The previous assumption being true, it also seems logical to think that you believe the ‘word of god’ i.e. the bible, to be the source of our morality. Please correct me if either of these assumptions are incorrect. An examination of the bible should then yield a treasure trove of advice on how to live a moral life. While you might immediately be thinking ‘cherry-picking’, you should be aware that it is those who claim the bible as a source of morality who are guilty of this, and not I. Were the bible an appropriate means by which to derive morality, should we not expect it to be free from ambiguous and/or conflicting ideas? The fact that I can easily find examples to demonstrate my points should immediately call into question the notion that the bible should be the source of our morality. Christians have to either follow the bible to the letter (and some fundamentalists attempt to do this) or pick and choose which aspects of it they will follow, and which ones they will ignore.

In order to illustrate this, allow me to pose a number of questions to you Toma, and we’ll look at the bible’s answers to them. If you consider yourself to be a moral person, and one who has derived said morality from the bible, then your answers should be the same as the bible, right? Let’s see.

1] What should be done about those who do not honour their parents?

According to Matthew 15:4 the answer is quite simple: they should be put to death.

If you don’t think death is an appropriate punishment for failing to honour one’s parents, then you are cherry-picking.

2] Should women be permitted to speak in church?

I Corinthians 14:34 makes it quite clear that no, they should not. The following verse adds: “for it is shameful/a shame/disgraceful/improper (there are so many translations!) for a woman to speak in church. Similar verses in I Timothy 2:11-14 tell us that women should always be silent and forbidden from teaching or using authority over a man.

If you have ever allowed a woman to speak in church, teach you, or exert any authority over you, then you are cherry-picking.

3] What should be done if a man is caught raping a woman who is not engaged?

Deuteronomy 22:28-29 lists 3 things: her father must be paid, the rapist must marry the victim, and a divorce is not be permitted.

If you don’t consider financial compensation paid to the father and a never-ending marriage to be an acceptable punishment for raping a woman who is not engaged, then you are cherry-picking.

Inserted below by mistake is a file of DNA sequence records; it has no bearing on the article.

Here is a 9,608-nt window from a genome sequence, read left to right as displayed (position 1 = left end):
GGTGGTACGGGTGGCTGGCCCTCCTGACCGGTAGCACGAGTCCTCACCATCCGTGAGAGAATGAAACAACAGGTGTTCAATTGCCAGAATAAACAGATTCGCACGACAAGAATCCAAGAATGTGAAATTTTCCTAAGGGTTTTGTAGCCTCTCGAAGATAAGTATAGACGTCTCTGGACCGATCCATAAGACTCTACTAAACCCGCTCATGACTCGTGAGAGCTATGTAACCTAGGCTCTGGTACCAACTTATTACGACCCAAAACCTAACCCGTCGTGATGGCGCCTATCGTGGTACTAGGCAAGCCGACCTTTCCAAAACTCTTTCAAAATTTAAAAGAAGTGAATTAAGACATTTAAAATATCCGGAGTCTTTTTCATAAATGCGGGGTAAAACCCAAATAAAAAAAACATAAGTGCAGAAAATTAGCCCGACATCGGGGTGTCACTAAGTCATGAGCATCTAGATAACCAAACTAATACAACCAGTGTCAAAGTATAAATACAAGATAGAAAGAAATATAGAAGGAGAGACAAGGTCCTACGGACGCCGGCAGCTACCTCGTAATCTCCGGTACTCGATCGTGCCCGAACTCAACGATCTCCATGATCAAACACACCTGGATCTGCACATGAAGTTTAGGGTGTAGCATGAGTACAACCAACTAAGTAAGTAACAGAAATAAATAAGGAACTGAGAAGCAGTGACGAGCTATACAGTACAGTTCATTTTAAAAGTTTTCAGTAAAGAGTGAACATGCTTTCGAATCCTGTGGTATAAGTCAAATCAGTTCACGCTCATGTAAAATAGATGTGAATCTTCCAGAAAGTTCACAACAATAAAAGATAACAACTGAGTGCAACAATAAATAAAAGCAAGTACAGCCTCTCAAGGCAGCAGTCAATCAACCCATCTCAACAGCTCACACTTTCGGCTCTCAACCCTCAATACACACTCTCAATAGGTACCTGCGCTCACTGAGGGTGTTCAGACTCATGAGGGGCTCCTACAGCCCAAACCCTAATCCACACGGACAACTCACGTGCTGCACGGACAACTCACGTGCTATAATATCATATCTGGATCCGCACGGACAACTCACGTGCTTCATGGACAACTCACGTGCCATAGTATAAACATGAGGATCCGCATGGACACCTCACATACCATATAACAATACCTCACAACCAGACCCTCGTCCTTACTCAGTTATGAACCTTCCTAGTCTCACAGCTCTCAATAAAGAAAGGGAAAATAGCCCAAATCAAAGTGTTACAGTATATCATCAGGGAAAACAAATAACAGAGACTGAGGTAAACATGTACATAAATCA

4] How should homosexuals be punished?

That’s easy; according to Leviticus 20:13 they should be killed.

If you don’t think homosexuals should be killed, then you are cherry-picking.

5] Are there any other people who should be put to death?

Why yes, yes there are. Here is just a sampling: sorceresses, mediums, those who strike their parents, those who curse their parents, adulterers, a priest’s daughter who fornicates, followers of other religions, nonbelievers, false prophets, women who aren’t virgins on their wedding night, blasphemers, anyone who approaches the Tabernacle, people who work on the Sabbath, children who call a bald man ‘bald’, sons of sinners, the list goes on and on (and was taken from here)

If you don’t think that all of the above deserve death, then you are cherry picking.

With just those handful of examples, it is obvious that the average christian is not following the bible to determine their morality; they pick the parts that fit within a modern worldview. As the bible provides both moral and immoral actions, it simply can’t be trusted as a source of morality. That being the case, how do christians decide which rules to follow and which ought to be ignored?

It’s quite simple actually: empathy. Our notions of what is right and wrong are not derived from ancient texts; they come from empathy. Do you honestly think that before the holy texts were written, people had no sense of morality? I’m sure that we could agree that different periods of our history contained notions of morality that differ greatly from those we now possess. That however, is not to say that people had no concept of morality prior to the bible, quran, etc. or that people have been more moral since these books came into being.